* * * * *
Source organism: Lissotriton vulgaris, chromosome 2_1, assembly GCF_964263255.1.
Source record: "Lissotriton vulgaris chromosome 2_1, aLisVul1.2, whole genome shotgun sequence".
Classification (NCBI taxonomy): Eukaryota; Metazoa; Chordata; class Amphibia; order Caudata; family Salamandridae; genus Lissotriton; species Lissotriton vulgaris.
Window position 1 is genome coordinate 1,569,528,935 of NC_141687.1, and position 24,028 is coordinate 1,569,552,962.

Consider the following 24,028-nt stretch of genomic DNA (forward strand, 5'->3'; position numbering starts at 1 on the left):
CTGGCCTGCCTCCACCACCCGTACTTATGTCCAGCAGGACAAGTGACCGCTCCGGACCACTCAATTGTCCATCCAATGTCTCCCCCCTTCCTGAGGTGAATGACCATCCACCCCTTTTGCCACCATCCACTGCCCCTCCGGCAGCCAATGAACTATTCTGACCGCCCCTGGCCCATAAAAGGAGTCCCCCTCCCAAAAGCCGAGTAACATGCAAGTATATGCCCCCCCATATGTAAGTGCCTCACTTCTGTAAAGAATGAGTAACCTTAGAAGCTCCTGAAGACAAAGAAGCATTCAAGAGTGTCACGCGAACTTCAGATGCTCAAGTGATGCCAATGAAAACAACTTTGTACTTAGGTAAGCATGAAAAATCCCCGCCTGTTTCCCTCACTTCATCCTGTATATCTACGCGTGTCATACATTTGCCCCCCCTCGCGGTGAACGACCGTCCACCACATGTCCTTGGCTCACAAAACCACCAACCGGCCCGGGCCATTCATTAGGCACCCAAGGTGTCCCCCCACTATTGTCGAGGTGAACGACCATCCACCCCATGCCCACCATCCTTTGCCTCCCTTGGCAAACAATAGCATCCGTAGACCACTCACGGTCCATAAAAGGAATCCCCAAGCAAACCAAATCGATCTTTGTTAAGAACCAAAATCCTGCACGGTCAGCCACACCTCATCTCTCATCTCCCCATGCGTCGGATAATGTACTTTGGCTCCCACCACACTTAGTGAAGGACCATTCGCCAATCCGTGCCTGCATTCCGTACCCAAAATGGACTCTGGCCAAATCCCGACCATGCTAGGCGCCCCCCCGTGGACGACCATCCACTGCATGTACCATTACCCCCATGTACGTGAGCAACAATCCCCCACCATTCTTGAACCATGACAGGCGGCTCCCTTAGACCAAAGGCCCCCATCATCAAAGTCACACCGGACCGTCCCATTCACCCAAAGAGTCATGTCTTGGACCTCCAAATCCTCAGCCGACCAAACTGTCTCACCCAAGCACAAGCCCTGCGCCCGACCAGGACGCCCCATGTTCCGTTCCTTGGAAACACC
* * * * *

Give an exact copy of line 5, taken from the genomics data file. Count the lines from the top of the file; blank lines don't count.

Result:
Consider the following 24,028-nt stretch of genomic DNA (forward strand, 5'->3'; position numbering starts at 1 on the left):